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Smalltalk with the GraalVM (javaadvent.com)
109 points by mpweiher 51 days ago | hide | past | web | favorite | 33 comments



Just a clarification: when used as a JIT, Graal does not compile languages defined with the Truffle framework into Java bytecode. Rather it compiles both Java bytecode and Truffle languages directly into machine code (in this case, the Truffle language is Smalltalk bytecode), which it then installs in Hotspot's code cache. The diagram places the Graal compiler above Hotspot when it would be more appropriate to place it as a component inside of Hotspot, where it replaces the C2 compiler (Java bytecode to machine code), as well as directly compiles Truffle languages into machine code.

Graal can also be used as an AOT compiler ("GraalVM Native Image") -- from Java bytecode (only!) to a native executable that runs independently of Hotspot. If the Java program so compiled is itself a Truffle interpreter, the result is a native interpreter for the Truffle language, that contains an optimizing JIT (for the Truffle language only).

To make things even more interesting, when Graal is used as a Hotspot JIT, because Graal itself is written in Java, it must either compile itself (bootstrapped by Hotspot's Java bytecode interpreter) -- in which case it is both a Java component run by Hotspot as well as a component of Hotspot -- or it could be AOT-compiled into a native shared library, which is then loaded by Hotspot like any other shared library.


Yes, you're right. I've updated the diagram accordingly.


As of Graal 19.1 , libGraal, a pre-compiled C2 JIT compiler, is bundled with GraalVM.

You can use it by adding the following JAVA_OPTS:

-XX:+UseJVMCICompiler -XX:+UseJVMCINativeLibrary


> libGraal, a pre-compiled C2 JIT compiler, is bundled with GraalVM

libgraal isn't a C2 JIT compiler - it's (the clue is in the name here) a Graal compiler.

And the person you're replying to already mentioned it:

> or it could be AOT-compiled into a native shared library, which is then loaded by Hotspot like any other shared library


The embedded video showing a Smalltalk inspector being used to examine Python objects - that put a big smile on my face.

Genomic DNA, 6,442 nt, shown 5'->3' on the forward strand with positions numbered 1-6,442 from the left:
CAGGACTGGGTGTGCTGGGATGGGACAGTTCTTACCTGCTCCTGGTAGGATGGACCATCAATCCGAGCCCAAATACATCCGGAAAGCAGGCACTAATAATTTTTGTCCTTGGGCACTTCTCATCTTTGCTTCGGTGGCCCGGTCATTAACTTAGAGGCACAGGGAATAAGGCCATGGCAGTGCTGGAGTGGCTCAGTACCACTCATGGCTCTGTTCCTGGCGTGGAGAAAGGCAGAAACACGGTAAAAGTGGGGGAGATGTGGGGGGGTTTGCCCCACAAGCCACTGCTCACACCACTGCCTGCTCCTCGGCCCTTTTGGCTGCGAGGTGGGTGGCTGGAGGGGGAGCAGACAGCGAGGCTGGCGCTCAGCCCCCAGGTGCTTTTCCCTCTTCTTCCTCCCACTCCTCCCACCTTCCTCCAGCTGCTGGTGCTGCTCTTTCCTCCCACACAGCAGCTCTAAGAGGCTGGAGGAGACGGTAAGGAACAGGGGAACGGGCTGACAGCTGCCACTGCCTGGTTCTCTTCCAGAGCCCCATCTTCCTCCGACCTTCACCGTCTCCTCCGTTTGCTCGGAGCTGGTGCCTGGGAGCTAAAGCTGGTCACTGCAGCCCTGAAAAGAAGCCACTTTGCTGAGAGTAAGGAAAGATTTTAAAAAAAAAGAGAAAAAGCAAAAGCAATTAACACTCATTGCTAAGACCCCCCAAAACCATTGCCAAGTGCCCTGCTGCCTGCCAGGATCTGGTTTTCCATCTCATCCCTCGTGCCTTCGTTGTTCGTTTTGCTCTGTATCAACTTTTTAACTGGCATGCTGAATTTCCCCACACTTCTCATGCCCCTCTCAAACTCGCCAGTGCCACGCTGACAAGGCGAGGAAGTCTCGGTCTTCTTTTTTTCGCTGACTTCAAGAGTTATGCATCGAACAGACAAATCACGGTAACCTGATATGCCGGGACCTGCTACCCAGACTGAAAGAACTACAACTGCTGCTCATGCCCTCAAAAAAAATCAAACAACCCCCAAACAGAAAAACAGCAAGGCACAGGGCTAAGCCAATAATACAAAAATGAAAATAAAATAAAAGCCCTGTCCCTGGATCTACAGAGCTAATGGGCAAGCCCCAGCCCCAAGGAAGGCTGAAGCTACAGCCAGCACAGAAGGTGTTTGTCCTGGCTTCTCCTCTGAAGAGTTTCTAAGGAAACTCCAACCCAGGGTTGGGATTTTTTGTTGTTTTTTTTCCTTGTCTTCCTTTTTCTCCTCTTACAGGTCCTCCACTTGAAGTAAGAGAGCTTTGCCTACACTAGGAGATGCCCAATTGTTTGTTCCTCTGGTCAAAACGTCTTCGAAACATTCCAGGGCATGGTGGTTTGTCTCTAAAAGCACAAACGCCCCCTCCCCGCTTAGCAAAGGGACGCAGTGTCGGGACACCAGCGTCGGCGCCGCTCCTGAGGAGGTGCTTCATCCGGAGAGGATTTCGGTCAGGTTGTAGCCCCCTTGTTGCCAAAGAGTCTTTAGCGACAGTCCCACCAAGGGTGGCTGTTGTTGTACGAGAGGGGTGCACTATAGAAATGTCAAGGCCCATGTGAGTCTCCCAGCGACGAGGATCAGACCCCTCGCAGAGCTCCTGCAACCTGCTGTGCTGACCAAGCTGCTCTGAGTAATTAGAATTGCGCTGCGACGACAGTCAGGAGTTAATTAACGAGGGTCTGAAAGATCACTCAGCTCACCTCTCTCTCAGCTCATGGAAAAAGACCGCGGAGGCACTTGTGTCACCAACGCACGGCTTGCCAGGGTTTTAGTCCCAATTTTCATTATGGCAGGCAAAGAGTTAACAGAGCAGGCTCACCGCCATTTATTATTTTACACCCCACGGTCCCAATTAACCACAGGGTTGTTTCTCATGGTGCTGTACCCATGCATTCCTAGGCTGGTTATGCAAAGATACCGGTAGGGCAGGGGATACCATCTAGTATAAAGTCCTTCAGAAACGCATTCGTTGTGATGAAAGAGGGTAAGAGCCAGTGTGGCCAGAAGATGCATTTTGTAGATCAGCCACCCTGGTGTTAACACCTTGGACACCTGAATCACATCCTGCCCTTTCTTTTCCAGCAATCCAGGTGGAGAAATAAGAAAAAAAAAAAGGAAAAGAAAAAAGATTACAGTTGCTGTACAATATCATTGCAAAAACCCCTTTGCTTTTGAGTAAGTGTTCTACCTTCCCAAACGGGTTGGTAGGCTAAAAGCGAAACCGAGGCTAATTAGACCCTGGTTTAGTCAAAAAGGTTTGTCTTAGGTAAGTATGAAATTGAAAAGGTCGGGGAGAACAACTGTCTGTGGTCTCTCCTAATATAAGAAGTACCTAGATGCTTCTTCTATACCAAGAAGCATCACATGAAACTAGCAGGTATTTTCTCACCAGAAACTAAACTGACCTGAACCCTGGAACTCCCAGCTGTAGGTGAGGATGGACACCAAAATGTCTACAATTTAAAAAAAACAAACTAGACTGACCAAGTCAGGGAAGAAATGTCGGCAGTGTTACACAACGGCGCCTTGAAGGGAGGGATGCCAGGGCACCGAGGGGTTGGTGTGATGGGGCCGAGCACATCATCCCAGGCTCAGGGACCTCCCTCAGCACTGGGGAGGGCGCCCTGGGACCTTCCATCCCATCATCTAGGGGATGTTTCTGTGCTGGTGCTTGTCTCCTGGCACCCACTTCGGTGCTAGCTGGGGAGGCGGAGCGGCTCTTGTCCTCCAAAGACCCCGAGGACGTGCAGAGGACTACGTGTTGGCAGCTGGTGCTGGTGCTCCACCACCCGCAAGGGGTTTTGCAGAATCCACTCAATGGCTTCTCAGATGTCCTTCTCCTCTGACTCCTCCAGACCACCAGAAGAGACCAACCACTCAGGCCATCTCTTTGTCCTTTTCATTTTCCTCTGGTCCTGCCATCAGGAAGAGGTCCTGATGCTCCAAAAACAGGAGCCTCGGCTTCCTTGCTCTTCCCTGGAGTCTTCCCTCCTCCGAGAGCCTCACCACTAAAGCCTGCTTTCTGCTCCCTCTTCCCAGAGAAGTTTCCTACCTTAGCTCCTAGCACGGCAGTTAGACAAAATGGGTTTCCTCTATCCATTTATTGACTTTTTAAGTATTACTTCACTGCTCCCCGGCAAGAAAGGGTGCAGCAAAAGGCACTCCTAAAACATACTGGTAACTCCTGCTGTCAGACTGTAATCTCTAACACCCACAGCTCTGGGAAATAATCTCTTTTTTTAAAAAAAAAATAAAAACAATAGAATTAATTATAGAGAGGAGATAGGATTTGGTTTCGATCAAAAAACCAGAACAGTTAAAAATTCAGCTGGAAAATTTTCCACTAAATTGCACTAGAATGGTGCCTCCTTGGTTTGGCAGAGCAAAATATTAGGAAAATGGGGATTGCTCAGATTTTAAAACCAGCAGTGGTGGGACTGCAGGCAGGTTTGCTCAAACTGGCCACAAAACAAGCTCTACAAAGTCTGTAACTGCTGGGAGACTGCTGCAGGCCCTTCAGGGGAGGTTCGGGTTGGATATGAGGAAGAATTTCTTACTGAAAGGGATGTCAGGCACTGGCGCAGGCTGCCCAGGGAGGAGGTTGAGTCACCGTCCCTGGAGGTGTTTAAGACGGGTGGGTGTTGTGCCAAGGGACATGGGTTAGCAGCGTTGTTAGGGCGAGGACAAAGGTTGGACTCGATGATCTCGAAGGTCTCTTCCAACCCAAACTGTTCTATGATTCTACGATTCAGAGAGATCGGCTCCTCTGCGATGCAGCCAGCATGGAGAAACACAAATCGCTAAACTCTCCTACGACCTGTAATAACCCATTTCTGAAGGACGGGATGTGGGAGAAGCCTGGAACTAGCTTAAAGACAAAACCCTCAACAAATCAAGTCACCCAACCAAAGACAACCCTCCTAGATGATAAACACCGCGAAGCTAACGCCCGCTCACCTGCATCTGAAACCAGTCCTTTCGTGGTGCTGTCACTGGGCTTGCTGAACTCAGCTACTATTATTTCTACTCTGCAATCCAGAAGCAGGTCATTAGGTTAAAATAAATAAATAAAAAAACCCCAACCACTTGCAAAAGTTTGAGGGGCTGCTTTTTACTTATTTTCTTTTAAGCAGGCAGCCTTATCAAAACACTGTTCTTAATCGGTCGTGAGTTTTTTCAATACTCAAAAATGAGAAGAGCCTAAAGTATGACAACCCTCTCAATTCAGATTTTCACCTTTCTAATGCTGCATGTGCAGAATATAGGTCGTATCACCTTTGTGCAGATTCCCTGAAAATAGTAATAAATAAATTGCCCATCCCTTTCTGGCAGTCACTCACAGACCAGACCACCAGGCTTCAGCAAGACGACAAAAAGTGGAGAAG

Happy to hear that! If you'd like to see some Smalltalk tools rendered in Java Swing, check out this demo [1]. More details on this are in the blog post on our Polyglot Programming seminar [2].

[1] https://www.youtube.com/watch?v=If7xNBYA0Bk [2] https://medium.com/graalvm/hpi-polyglot-programming-seminar-...


Hi everyone, I'm the author of the blog post. Feel free to let me know if you have any questions or suggestions!


Smalltalk and especially Squeak is something I'll always love, congratulations on such an awesome project!

One question I have is does the GraalVM open up any possibilities towards extending Smalltalk to a more multi-threaded domain using the capabilities of it and the JVM. I guess that the one thing that has always held me back from doing more Smalltalk is watching that single thread peak at 12.5% of my machine's capabilities, with the other 7 cores staying quiet. Or is the "single-threadedness" of Squeak too deeply baked into the implementation to be able to work around with the JVM?

I know there were some multi-core experiements a few years ago with the RoarVM but nothing seemed to make its way into the main implementation.


Thanks!

RE your question: Squeak's scheduler (also written in Smalltalk) would need to be extended with support for multi-threading. Since that requires a significant amount of work, it's probably out of the scope of the project at this point (unless someone is interested to work on this, of course). However, it's already possible to do multi-threading from Smalltalk using some other language like Java. We have some students doing just that with Ruby to parse HTML content in multiple threads.


That's interesting work, thank you very much. I would be very interested in the performance gain in using the GraalVM JIT compared to the original Squeek (Cog) or e.g. VisualWorks the performance of which is comparable to CPython (https://benchmarksgame-team.pages.debian.net/benchmarksgame/...). I'm aware of another publication which concludes that the performance gain of a Truffle based solution is about the same as of an RPython based one. Did you also have a look at this? And finally: could'nt you improve performance even more by using a more optimized bytecode (instead of the bluebook one, as it was e.g. done here http://strongtalk.org/downloads/bctable.pdf)?


We compared the runtime performance of GraalSqueak with OpenSmalltalkVM (formerly Cog) and RSqueak (RPython-based VM) in Figure 4 of our MPLR’19 paper [1] for the first time. Since then, we've worked on a couple of performance optimizations. So at the moment, I think GraalSqueak is only slower in the DeltaBlue benchmark... in all others, it's (often significantly) better than OpenSmalltalkVM. However, please also note its limitations which we discussed in section 5.2, especially with regard to Smalltalk's interrupt handler and Partial Evaluation performed by the Graal compiler.